Scottish Witch Hunts and Highcrag
When I was studying Europe in the fifteenth and sixteenth century (and other periods) as part of my degree with the Open University, my own particular interest was in how women were treated in a patriarchal society.
Nothing was more horrific than the witch hunts and trials of the time, and Scotland was one of the worst offenders. So many innocent women, and sometimes men, were unfairly charged, incarcerated or killed that it was especially dangerous to be a wise woman, herbalist or healer.
As far back as the second century, Christian theologian Tertullian regarded women as “the devil’s doorway leading astray one whom the devil would not dare attack directly.” By the sixteenth century, it was suggested that the mass persecution of women as witches “addressed deep-seated fears of society that the hierarchical order, symbolised by the patriarchal family, might be in danger: such women without men might turn the world upside down.”
Whatever the excuse, history shows this attitude prevailed, and still does to some extent. Although my full-length Gothic suspense novel HIGHCRAG is set in the present, there is reference to the witch hunts of the past. One of the reasons Cate takes the job at Highcrag is because her long-ago ancestress was burned as a witch in a nearby village.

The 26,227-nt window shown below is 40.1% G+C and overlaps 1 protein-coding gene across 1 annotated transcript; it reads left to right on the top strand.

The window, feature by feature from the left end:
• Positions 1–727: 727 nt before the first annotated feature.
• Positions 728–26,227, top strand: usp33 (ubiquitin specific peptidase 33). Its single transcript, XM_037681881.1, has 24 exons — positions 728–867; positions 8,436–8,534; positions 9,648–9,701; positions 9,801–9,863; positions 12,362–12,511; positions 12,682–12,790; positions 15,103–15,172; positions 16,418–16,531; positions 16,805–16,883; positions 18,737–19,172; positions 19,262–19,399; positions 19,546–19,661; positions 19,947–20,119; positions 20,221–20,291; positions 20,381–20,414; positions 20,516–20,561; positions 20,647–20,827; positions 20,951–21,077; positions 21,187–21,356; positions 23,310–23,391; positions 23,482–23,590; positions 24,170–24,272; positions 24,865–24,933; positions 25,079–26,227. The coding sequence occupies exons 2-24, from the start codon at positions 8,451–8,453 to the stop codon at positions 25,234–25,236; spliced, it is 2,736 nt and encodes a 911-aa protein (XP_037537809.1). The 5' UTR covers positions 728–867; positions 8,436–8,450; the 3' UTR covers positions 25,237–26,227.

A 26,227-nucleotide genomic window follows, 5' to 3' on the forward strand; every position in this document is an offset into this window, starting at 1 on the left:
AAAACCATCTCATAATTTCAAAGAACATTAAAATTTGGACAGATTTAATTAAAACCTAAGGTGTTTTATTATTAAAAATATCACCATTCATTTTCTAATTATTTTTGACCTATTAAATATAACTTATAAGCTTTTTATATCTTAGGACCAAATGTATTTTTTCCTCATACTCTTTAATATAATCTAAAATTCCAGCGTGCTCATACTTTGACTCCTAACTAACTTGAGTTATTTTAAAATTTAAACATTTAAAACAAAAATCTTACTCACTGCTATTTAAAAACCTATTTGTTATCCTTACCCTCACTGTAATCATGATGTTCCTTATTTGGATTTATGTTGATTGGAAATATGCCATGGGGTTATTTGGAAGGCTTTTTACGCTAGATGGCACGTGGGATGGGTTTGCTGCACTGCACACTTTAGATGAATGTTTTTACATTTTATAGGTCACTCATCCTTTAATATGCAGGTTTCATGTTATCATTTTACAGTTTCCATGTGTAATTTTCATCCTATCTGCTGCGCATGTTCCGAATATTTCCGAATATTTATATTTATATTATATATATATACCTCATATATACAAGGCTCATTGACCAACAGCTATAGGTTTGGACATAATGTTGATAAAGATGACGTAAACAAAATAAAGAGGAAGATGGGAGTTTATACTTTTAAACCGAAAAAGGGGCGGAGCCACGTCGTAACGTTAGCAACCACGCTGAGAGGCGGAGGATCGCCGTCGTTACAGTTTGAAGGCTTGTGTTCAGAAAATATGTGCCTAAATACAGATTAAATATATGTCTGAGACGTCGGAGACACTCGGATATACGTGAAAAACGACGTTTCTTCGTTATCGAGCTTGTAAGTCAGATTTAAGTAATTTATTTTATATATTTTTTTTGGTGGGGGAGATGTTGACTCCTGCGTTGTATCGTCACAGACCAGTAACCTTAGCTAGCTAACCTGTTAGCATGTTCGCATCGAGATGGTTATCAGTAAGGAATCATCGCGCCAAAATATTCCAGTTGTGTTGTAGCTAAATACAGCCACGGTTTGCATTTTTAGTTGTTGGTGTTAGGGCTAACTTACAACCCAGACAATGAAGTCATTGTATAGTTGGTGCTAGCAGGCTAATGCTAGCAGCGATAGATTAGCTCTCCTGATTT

In the present, however, Cate finds that real evil may be stalking her, and affecting the house, but doesn’t know the source. As Samhain approaches, the danger increases until she has no idea who to trust.
As well as including historical details, I’ve set the story in the east of Scotland and around Fife, where many of the witch hunts took place. The village of Culross is particularly atmospheric, with much of it an excellent example of sixteenth century houses and buildings. Parts of Outlander were filmed within its streets, and the attic of the Town House once imprisoned so-called witches awaiting their fate.
If you’d like to read HIGHCRAG as we head towards the creepiest time of the year at Halloween (or the old Samhain), you can download the kindle version for only 99p/99c for the next four days until Friday 22nd October. It’s also available in paperback from Amazon, or you can order it from bookshops.